Various - Burning Up
Burning Sounds are happy to present BURNING UP a 4 CD set showcasing many of the acts who had releases on Burning Sounds Record label, some featured here for the first time ever on CD.
The roots of the Burning Sounds label could be found in a thriving record shop, situated on the busy Harrow Road in West London, a very special emporium that specialised in strictly roots rock reggae music.
When the Empire Windrush docked at Tilbury in June 1948 Pathe News were on the quayside to film top Trinidadian calypsonian, Lord Kitchener, cheerfully singing "London is the place for me...". As immigration from the West Indies to the UK became increasingly widespread during the following decade, many more newcomers from the Caribbean brought their music with them too. But, as they began to accustom themselves to the raw cold English winters and settle down in their new homes, an inevitable yearning for the warmth and joys of their homeland began to ferment. Music that reflected a life that many yearned for, but in many cases could not now return to, became increasingly in demand.
Through the island's countless sound systems Jamaicans had become enamoured with the pounding sound of rhythm & blues and, in areas of high immigrant populations, the homesick strangers repeatedly requested records with "the blues beat" in their local record shops. Entrepreneurs were not slow to realise that money could be made in releasing West Indian music, Jamaican recordings in particular, in England. One of the first was Emil E. Shalit's Melodisc organisation originally founded in 1947 as a small independent London based label that specialised in jazz and blues releases. Mr Shalit had no interest in either sentiment or music: he was once memorably quoted as stating that "selling records was the same as selling potatoes". He established the Blue Beat label, a subsidiary specifically for Jamaican recordings, in 1960. Its influence would prove so ubiquitous that for years all Jamaican music would be referred to as Blue Beat in the UK. And, as Jamaican shuffle and boogie progressed into ska, other labels, including Sonny Roberts' pioneering Planetone, Rita & Benny King's R&B & Ska Beat and Chris Blackwell's Island Records took a somewhat more benign interest in Jamaican music.
Island was founded in Kingston, Jamaica in 1959 where Chris Blackwell had begun producing 'local' records. He relocated to London in 1962 and began releasing music licensed from Jamaican producers and distributing the records to shops in London, Manchester, Bristol and Birmingham. Over the next five decades Island Records would become one of the most important and influential record labels in the history of music. As the sixties drew to a close Island altered its allegiance to British 'progressive' rock music and its Jamaican catalog was transferred to a new company, Trojan Records, named after one of Duke Reid's subsidiary labels.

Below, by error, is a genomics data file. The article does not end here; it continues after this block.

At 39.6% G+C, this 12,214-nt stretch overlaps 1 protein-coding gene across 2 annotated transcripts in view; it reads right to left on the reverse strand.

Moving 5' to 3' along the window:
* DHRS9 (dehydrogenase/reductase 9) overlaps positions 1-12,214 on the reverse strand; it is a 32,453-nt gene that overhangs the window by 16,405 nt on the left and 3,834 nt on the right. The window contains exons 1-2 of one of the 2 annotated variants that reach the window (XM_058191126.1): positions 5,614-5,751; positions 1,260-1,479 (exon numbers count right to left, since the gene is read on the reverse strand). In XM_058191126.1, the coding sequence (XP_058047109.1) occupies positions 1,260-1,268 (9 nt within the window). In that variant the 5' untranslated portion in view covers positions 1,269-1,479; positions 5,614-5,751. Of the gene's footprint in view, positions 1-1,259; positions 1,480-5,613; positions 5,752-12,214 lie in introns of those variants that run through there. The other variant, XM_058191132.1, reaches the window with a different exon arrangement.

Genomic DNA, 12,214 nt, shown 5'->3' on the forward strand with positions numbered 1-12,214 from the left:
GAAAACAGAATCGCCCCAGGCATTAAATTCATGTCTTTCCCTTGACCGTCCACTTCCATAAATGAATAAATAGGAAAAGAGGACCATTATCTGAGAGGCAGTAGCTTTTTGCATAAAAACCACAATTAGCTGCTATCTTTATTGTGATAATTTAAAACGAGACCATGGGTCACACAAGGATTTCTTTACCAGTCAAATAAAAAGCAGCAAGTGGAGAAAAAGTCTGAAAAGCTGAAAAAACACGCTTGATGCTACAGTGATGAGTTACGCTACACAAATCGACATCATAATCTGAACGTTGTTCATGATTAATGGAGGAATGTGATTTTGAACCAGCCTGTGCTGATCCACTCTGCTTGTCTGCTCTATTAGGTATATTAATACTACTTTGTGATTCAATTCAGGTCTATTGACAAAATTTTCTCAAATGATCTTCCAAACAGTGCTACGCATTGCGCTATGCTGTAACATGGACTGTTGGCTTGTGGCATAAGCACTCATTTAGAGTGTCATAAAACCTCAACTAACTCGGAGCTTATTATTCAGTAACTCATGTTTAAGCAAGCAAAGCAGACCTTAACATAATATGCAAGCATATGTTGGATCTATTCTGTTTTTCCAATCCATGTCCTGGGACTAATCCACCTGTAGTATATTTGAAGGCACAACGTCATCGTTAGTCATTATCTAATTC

Trojan established links with every important Jamaican record producer of the period, gave them their own London based labels, and enjoyed unparalleled success in the burgeoning reggae market with numerous notable crossover hits riding high in the UK National Charts. The Pama group of labels, run by the Palmer brothers and initiated in 1968, for a while ran a close second to Trojan with a plethora of colorful labels including Camel, Punch and Escort. Junior Lincoln's Bamboo & Banana imprints, specializing in Studio One releases, although hampered by distribution problems were also an important outlet during this period.
Marcel Rodd, owner of a classical music label Saga Records, purchased the Trojan catalog in 1975 and, although the company continued releasing relevant records, including Big Youth's 'Natty Cultural Dread' and 'Hit The Road Jack' albums, it was no longer the first choice of Jamaican record producers. The Palmer brothers also stepped back from releasing records; they would return to the reggae business a few years later as Jet Star distribution and eventually go on to exert a vice like grip on UK reggae throughout the eighties and nineties; if your record was not going through Jet Star it wasn't going anywhere. However, w're getting ahead of ourselves...
Music was still being produced at an incredible rate in Jamaica, the mid to late seventies was an era that critics would later term regga's golden age, and international exposure was essential to its development and continuing success. As well as the traditional audience of first, and now second generation, Jamaicans a new 'crossover' audience was crying out for the real authentic sound of reggae. The pioneering UK record companies from the sixties had created the market for this music and numerous independent companies stepped into the breach. These included Ashanti, Atra, Ballistic, Black Wax, Cactus, Carib Gems, Cha Cha, Castro Brown's DEB, Dip, D-Roy, Ethnic, Greensleeves, Grounation, Hawkeye, Lightning, Morpheus, Nationwide, Sound Tracs, Count Shelly's Third World, Tropical, Viking... and Burning Sounds. Originally one of West London's leading pre-release (import) outlets with premises at 379 & 534 Harrow Road, in the heart of West London's thriving West Indian community, where Martin 'Redman' from Peopl's Sound controlled the counter and Mr Rana took care of business.